Reading FilmFEST, which runs Oct. 31 to Nov. 3, will honor the 100th anniversary of the 19th Amendment by recognizing the efforts of women making their mark on the world through filmmaking.
The festival will present an award for best film by a female filmmaker, offer panels by and for women filmmakers, and showcase films in all categories by women.
In addition to this year’s focus on women filmmakers, Reading FilmFEST will present narrative and documentary features, short films of all genres, a special block of world view films, LatinX films, and a "made in Reading" block to support local filmmakers.
The festival also brings back the student film festival at 6 p.m. Thursday at Reading Movies 11 & IMAX Theater.
Reading FilmFEST is administered by women, and more than 50% of the films being screened at this year’s festival were written, directed and/or produced by women. Friday night will include both a group of shorts by female filmmakers as well as a feature film by a woman.
Saturday’s line-up includes a block of films focusing on gender issues as well as a number of important documentary films by women.
The mission of the festival is to embrace, champion and celebrate filmmakers and the art of film.
Films are screened at venues in historic downtown Reading including Boscov’s Film Theatre/GoggleWorks Center for the Arts, R/C Reading Movies 11, WCR Center for the Arts, and Boyertown State Theatre.
Celebrate Halloween with a costume contest and reception at 9:00 p.m. at The Peanut Bar, followed by a screening of “The Rocky Horror Picture Show” at 10:30 p.m. at The GoggleWorks Boscov Theater. A second screening is at 10:30 p.m. Friday.
Sunday, Reading FilmFEST presents a screening of “Linda Ronstadt: The Sound of My Voice” at 2:30 p.m. at the GoggleWorks Boscov Theater, followed by a question and answer session with Lind’s nephews, Pete and Mike Ronstadt (The Ronstadt Brothers), who will close the festival with a concert at 6:30 p.m. at the WCR Center for the Arts.
A full schedule is available at readingfilmfest.com/film-schedule.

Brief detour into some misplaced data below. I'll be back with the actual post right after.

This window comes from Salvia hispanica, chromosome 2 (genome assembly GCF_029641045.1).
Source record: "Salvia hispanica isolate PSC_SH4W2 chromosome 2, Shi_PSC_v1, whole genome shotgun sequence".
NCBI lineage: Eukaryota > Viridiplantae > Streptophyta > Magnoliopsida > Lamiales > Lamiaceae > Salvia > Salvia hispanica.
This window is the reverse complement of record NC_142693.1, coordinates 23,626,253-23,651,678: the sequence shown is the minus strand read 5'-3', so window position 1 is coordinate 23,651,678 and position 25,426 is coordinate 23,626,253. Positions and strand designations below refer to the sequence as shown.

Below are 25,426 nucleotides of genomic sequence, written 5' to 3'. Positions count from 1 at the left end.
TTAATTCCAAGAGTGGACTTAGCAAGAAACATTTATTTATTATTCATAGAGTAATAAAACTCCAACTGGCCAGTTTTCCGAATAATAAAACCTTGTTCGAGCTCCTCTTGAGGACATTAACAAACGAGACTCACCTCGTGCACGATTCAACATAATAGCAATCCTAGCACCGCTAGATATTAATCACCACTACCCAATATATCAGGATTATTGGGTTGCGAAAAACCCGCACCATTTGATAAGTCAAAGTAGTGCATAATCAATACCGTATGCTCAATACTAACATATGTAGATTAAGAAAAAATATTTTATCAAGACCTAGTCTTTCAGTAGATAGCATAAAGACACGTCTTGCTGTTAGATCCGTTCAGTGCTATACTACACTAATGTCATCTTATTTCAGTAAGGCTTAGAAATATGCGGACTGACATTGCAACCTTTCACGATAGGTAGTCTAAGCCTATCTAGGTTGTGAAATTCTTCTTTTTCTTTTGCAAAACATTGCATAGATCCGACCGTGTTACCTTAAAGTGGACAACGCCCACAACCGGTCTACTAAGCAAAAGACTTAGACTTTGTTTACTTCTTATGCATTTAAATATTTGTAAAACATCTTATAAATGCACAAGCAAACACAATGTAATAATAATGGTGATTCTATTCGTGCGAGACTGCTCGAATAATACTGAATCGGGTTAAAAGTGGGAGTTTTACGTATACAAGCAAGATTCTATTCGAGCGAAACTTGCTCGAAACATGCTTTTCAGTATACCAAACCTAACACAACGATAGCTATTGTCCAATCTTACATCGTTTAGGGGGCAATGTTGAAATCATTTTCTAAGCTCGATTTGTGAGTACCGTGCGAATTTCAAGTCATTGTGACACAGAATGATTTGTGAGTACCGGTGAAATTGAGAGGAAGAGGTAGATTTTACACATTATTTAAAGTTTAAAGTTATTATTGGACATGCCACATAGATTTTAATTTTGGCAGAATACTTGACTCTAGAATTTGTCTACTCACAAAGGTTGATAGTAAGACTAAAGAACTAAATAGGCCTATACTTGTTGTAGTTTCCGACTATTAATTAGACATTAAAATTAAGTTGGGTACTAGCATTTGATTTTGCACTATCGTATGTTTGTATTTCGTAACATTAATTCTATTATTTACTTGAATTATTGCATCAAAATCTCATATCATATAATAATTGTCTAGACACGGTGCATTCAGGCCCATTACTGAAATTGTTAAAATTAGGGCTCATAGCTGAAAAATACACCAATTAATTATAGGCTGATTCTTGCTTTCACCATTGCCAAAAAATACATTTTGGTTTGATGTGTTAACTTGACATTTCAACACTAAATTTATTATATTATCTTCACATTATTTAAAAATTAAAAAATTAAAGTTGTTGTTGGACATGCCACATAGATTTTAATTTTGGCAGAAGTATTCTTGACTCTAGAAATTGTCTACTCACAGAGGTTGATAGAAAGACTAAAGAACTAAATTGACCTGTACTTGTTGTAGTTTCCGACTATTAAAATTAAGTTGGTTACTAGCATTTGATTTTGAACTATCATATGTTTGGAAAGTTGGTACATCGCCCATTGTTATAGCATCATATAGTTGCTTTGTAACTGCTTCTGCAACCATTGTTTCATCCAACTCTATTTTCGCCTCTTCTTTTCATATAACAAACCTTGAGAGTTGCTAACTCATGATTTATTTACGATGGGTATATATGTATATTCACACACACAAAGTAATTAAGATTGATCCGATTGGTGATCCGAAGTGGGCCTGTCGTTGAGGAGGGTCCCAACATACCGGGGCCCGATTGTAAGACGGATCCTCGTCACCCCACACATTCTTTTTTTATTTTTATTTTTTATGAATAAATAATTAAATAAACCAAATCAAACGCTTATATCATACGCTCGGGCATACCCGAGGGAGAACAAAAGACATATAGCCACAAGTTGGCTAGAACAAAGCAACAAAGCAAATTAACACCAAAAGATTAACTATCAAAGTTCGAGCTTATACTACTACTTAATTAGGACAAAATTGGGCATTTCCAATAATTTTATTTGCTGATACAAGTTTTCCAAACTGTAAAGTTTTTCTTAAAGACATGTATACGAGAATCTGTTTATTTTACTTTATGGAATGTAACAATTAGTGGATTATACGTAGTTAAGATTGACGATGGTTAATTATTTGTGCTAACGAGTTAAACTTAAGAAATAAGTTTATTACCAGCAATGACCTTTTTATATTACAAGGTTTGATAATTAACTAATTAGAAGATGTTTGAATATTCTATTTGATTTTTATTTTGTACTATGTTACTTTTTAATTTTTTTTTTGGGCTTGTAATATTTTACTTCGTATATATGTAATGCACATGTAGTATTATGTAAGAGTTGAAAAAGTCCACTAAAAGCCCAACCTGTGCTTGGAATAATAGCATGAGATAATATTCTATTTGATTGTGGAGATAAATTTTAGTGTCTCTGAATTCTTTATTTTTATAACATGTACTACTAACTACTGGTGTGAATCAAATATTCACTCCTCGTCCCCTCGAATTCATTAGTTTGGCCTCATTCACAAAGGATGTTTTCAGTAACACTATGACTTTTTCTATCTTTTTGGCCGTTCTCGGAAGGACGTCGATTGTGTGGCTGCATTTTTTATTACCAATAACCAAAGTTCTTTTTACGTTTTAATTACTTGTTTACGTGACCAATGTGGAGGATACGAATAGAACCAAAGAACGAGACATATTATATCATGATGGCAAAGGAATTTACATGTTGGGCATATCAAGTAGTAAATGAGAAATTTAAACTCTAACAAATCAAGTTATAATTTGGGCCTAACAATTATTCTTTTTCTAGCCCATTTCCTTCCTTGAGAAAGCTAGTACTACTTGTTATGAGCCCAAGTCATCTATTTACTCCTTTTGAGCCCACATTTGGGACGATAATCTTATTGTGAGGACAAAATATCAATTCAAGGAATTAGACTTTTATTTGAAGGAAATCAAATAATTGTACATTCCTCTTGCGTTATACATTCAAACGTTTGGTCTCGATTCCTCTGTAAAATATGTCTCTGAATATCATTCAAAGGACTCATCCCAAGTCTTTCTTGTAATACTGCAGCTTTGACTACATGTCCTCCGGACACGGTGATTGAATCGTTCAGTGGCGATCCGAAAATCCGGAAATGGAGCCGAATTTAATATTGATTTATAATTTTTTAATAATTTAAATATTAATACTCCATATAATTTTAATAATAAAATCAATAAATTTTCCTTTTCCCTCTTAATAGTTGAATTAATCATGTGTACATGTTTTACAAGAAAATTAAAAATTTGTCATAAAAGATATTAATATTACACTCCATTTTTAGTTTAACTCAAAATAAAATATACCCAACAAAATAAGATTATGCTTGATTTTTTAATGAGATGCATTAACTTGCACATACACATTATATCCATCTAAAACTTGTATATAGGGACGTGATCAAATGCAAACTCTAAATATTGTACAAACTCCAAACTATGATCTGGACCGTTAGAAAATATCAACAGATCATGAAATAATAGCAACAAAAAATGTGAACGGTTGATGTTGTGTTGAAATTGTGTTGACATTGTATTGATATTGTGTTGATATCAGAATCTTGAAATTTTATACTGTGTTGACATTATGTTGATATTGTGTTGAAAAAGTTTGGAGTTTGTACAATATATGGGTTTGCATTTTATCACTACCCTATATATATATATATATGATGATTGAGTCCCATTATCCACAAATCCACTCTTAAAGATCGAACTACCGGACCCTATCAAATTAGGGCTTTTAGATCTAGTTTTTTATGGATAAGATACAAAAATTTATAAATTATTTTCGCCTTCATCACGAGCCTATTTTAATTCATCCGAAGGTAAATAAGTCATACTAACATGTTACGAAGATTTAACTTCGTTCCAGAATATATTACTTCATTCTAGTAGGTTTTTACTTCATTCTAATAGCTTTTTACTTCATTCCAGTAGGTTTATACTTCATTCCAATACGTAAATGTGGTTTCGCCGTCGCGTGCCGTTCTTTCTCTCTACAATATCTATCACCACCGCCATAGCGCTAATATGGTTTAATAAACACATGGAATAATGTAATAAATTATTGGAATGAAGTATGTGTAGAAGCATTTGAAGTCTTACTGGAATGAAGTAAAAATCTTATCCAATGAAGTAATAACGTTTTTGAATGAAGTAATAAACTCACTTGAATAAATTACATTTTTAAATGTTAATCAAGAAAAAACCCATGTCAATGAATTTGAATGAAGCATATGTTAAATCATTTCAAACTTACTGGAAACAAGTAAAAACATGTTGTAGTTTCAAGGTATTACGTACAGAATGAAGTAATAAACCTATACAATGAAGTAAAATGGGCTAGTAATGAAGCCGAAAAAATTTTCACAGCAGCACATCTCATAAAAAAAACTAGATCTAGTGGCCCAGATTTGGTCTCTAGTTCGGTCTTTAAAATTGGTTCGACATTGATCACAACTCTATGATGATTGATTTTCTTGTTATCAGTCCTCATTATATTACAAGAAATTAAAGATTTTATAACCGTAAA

For tickets, visit filmfreeway.com/ReadingFilmFEST/tickets.
Fine art and crafts in Kutztown
Shop one of the top guild shows in the region, when the Reading-Berks Guild of Craftsmen’s 70th annual Holiday Fine Arts & Crafts Festival comes to Kutztown University Nov. 2-3.
More than 100 traditional and contemporary artists will have their handcrafted items on sale including photography, fine artwork, wood turnings, wearable art, dried florals, gold and silver jewelry, paper cuttings, folk art, theorem paintings, calligraphy. basketry, redware, contemporary and decorative ceramics, stoneware, blacksmithing, furniture, fraktur, wood carvings, metal work, pysanky, weaving, star craft, paper sculpture, quilting and hand spun wool.
Returning is the students’ gallery with emerging artists. Artists and craftsmen will share their stories and demonstrate their skills.
A scavenger hunt will be taking place to find items in the exhibitor booths. Enjoy non-stop entertainment by the Acoustic Road Show while dining at the in-house café.
Hours are 9 a.m. to 5 p.m. Saturday and 10 a.m. to 4 p.m. at the university’s O'Pake Fieldhouse at Trexler Avenue and Baldy Street.
Tickets are $6 for adults and free for children age 12 and under.
For information, go to rbcrafts.org.
“Once” the musical at Zoellner
“Once” the musical brings its national touring production to Zoellner Arts Center at 7 p.m. Nov. 3.
Winner of eight 2012 Tony awards, including best musical, and winner of the 2013 Grammy award for best musical theater album, “Once” is based on the 2007 Academy Award-winning film of the same name which was written and directed by John Carney, and starred Glen Hansard and Markéta Irglová, who wrote the music and lyrics.
The production is notable for featuring an ensemble of actor/musicians who play their own instruments onstage.